How to Identify Your Small Business Differentiator and Why

When you are the owner of a small business, there are times when the scale of bigger companies can overwhelm you. At these times, you may wonder what you have that will make potential customers pick your brand over another. This particular factor is a business differentiator, and it helps consumers in the market identify you and set you apart from other brands.

Differentiating your company from the rest is an integral part in developing a brand, and it’s become even more difficult in recent years since it’s not merely enough to be just better than others; you need to be different. You may not have realized it yet, but being a small business is a differentiator on its own, you need to leverage it and market it enough. Here’s how you can identify your small business’ differentiators.

Analyze Your Competition

Finding your differentiators starts by learning what makes your competitors different. You need to maintain a neutral position and evaluate your competitor to know what their strengths and weaknesses are. What do they offer? What do they do better than you? How do they treat their customers?

Once you answer these questions, you discover their weak and strong points, as well as your own. At this point, you can decide whether you want to change the direction of your business to make it better than your competitors or market an aspect of your brand that’s already there.

Be Familiar with the Customer Experience

A benefit of being a small business owner is personally having experienced the life of an average consumer. By knowing the shortcomings of a large-scale company customer experience, you know what to develop in your own company. However, when working on differentiators, it’s time to start by scratch so you should map the various aspects of being a customer. What do they value? What dissuades them from buying?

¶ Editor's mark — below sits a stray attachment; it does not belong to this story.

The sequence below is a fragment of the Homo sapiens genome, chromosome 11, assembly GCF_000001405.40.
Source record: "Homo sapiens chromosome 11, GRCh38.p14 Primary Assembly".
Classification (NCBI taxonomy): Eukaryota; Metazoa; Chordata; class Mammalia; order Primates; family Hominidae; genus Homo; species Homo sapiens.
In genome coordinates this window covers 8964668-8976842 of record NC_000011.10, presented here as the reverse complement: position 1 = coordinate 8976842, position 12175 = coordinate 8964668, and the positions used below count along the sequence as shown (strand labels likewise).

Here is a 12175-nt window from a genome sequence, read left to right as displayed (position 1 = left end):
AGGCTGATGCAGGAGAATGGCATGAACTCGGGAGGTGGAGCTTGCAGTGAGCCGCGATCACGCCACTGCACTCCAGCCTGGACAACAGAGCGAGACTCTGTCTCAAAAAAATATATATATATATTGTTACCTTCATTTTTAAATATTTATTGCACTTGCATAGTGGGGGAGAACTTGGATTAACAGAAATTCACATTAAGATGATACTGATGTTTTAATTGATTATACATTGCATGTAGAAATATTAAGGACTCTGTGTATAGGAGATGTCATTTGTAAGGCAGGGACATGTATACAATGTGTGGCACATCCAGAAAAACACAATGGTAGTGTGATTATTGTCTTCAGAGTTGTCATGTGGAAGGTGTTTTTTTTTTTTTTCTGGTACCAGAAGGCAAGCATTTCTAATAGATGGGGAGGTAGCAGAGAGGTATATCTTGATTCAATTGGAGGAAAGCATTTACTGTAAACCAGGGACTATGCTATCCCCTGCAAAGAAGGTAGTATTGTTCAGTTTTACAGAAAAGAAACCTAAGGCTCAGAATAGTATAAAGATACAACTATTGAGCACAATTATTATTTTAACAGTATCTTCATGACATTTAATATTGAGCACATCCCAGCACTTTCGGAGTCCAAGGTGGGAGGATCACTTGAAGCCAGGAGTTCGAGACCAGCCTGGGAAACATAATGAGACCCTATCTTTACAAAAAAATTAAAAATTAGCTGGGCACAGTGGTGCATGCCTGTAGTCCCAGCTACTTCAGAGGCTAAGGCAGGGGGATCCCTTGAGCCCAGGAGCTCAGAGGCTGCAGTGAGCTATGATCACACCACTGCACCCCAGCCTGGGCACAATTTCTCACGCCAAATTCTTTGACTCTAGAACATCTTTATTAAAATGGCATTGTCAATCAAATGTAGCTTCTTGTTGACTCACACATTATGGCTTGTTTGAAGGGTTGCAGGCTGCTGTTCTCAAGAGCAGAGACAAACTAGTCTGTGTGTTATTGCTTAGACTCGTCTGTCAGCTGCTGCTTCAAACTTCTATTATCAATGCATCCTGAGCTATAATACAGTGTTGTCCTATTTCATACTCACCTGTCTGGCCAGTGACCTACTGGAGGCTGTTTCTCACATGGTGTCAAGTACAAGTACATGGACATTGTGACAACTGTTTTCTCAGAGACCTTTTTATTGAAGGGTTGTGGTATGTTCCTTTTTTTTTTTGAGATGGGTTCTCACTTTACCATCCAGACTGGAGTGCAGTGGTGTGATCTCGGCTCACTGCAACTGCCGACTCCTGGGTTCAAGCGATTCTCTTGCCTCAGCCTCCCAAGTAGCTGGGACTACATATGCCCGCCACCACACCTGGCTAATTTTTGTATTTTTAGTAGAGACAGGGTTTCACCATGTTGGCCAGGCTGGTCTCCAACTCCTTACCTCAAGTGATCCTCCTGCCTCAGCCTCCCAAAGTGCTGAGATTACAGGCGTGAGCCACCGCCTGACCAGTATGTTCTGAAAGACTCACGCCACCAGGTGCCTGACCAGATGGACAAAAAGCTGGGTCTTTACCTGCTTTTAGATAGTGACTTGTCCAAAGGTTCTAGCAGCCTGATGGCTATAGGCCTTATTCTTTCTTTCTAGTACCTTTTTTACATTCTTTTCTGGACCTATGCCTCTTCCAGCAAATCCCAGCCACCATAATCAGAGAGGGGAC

You need to work on ways to build a consumer’s awareness of a need that your company can fulfill. It’s only after a consumer realizes that they need something that they will look towards brands that can provide them with a solution. You need to assess how your target demographic makes buying decisions, and whether your brand aligns with that thought process or not.

Another factor you should consider is how your customer will use your product and whether they will require any help with it after their purchase. Look towards your competitors and see what they offer, and see what you can provide when compared to them.

Assess Whether You Meet Customer Expectations

Once you’ve mapped out different points in a customer’s overall experience with your brand, you need to assess whether you meet expectations at each point. For instance, the first time a customer interacts with your brand, they expect a friendly approach that tries to understand their problem. Now you need to know if you come for your customer’s wallet at every encounter, or if there’s an empathetic side to you.